The investigation into the murder of French film-maker Sophie Toscan du Plantier was "flawed and prejudiced" in relation to chief suspect Ian Bailey, according to the then Director of Public Prosecutions.
The Supreme Court was told that Mr Bailey's lawyers now knew that the decision not to prosecute him for the murder was firmly rooted in the view that there was no evidence whatsoever against him.
The court ruled that new evidence - given to Mr Bailey's lawyers late last year by state officials - should be admitted as part of his appeal against his extradition to France, which will begin on
Mr Bailey is wanted for questioning by French authorities about the murder in December 1996 of Sophie Toscan du Plantier near her holiday home in Schull, Co Cork.
Lawyers for Mr Bailey received the new documentation from the DPP's office and the Department of Justice in November last year.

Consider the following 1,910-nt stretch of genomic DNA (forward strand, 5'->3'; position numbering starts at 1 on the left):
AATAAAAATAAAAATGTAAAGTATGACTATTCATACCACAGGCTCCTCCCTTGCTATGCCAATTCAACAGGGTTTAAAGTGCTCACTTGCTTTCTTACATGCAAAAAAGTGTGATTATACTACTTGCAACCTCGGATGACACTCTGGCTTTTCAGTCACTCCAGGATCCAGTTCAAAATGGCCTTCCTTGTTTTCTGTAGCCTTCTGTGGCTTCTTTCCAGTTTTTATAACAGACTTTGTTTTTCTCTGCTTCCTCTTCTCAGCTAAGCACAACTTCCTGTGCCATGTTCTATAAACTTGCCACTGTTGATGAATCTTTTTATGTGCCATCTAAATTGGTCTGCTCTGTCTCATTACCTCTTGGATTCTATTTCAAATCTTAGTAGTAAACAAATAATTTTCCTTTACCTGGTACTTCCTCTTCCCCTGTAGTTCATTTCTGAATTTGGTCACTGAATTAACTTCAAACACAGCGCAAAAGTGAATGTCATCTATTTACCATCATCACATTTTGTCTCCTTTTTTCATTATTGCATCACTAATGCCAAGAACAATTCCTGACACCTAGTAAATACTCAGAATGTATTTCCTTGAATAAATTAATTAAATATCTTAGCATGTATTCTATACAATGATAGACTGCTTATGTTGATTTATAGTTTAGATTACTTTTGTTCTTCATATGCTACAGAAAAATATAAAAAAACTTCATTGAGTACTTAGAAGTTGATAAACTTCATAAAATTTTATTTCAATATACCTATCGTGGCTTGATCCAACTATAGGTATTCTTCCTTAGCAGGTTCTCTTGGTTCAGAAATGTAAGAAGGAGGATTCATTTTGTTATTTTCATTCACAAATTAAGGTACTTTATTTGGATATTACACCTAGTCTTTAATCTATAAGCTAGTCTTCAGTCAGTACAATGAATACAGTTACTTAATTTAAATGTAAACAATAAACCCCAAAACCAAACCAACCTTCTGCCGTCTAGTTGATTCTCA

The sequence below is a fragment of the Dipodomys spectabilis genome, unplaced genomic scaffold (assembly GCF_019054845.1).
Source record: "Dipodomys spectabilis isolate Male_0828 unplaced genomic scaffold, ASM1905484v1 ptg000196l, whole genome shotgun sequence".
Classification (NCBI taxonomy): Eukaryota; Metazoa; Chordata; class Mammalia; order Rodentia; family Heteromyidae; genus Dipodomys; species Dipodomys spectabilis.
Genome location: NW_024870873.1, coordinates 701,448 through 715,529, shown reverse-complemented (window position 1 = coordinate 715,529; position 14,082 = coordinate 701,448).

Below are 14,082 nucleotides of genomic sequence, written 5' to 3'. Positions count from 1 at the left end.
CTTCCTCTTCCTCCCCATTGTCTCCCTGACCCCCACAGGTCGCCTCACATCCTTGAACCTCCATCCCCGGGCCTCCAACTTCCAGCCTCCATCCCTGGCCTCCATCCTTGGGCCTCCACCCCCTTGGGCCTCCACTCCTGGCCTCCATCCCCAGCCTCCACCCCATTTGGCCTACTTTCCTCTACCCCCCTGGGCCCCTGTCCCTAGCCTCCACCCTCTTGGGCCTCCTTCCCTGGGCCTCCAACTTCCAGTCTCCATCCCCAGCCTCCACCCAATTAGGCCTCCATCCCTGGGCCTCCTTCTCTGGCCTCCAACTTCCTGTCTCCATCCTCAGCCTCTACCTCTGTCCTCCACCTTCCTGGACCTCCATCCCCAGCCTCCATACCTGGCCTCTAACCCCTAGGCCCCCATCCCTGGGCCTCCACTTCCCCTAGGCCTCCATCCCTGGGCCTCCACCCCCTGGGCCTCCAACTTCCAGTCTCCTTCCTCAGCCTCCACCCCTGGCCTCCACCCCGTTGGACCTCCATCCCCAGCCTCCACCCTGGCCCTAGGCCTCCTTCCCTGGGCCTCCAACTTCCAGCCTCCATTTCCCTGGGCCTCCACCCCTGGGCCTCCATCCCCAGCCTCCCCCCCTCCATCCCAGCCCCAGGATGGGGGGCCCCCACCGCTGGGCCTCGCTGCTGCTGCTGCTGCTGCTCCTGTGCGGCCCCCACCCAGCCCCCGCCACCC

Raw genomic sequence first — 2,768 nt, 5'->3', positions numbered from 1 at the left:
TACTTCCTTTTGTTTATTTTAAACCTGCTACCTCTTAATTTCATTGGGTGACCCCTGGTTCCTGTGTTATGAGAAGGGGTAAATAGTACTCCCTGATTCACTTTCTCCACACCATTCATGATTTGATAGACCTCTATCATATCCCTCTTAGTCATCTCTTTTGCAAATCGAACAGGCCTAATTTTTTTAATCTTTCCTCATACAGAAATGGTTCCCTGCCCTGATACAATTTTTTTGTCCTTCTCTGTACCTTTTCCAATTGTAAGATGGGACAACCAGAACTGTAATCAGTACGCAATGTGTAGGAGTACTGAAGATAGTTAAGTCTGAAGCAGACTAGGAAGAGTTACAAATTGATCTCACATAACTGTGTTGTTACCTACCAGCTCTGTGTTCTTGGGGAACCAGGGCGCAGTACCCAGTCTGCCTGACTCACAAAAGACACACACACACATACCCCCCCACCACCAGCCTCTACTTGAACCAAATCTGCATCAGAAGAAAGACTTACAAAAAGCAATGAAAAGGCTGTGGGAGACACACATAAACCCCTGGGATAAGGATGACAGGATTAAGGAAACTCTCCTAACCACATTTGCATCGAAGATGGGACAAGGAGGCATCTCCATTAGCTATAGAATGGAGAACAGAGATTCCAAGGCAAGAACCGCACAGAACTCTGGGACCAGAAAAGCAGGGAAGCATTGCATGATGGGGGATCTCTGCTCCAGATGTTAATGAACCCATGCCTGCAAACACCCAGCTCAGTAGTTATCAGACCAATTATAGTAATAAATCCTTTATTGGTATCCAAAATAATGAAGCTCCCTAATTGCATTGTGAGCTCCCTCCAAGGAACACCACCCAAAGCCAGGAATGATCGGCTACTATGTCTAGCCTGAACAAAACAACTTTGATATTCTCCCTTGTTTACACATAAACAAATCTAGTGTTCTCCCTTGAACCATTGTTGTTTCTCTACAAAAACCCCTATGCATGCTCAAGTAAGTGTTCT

In a letter to Mr Bailey's solicitor, the documentation was described as being "very significant" by the current Attorney General.
In correspondence, the Minister for Justice told Mr Bailey's lawyers that it was in the interests of justice that they should have it.
It includes a document from the former Director of Public Prosecutions, Eamonn Barnes, which outlines why he decided not to prosecute Mr Bailey for the murder.
He describes the garda investigation as "thoroughly flawed and prejudiced".
Mr Bailey's lawyers told the Supreme Court today there was no evidence against Mr Bailey.
They claim the French request to extradite him is an abuse of process as it is based on a flawed garda investigation.
Mr Bailey's lawyers wanted the matter sent back to the High Court.
But the Supreme Court ruled that the new evidence should be admitted and would form part of Mr Bailey's appeal against the High Court's decision.